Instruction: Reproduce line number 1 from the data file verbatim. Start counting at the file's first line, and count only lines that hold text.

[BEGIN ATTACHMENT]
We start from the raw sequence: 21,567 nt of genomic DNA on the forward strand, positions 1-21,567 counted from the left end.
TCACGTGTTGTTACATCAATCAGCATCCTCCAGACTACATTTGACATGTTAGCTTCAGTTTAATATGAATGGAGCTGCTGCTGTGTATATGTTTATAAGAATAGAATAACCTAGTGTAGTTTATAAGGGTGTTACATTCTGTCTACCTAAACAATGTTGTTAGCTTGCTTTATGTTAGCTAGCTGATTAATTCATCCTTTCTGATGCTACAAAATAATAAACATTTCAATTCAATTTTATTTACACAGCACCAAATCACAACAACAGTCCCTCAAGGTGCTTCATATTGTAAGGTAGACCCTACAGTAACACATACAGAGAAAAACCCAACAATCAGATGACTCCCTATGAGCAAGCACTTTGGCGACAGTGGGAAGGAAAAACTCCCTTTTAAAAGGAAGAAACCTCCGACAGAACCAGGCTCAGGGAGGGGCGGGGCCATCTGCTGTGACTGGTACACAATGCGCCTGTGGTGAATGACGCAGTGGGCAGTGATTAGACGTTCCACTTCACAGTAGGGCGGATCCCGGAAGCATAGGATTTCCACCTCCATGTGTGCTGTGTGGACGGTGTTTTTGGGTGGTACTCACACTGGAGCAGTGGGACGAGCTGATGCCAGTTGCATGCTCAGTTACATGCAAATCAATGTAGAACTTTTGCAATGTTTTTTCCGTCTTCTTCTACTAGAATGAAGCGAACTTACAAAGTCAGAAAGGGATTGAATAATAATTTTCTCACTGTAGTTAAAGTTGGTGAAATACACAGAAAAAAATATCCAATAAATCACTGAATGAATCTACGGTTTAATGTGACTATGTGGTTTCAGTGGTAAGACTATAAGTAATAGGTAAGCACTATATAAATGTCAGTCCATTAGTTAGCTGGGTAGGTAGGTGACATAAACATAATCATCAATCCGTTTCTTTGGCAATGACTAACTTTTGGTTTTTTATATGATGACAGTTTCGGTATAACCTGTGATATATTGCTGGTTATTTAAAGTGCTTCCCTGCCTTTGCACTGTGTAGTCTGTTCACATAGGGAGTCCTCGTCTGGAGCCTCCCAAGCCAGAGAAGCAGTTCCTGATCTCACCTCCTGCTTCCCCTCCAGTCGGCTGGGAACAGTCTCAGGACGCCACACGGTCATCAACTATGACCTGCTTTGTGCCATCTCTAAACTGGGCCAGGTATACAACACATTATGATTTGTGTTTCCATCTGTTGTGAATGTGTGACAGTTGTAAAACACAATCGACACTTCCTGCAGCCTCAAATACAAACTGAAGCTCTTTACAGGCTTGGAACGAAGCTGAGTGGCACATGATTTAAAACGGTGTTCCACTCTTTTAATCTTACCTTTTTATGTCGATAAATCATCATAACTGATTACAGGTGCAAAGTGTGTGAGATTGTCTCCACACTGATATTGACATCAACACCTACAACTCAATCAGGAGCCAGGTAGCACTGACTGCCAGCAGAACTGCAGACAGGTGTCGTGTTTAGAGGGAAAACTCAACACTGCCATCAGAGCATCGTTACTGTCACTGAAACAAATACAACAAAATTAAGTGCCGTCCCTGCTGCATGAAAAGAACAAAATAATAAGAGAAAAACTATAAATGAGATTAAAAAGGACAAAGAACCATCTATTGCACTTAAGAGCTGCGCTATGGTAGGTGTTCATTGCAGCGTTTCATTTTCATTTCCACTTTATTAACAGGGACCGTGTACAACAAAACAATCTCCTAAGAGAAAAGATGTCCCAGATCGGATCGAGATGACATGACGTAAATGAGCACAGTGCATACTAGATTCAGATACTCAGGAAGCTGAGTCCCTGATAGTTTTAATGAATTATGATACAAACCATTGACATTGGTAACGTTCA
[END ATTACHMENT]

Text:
We start from the raw sequence: 21,567 nt of genomic DNA on the forward strand, positions 1-21,567 counted from the left end.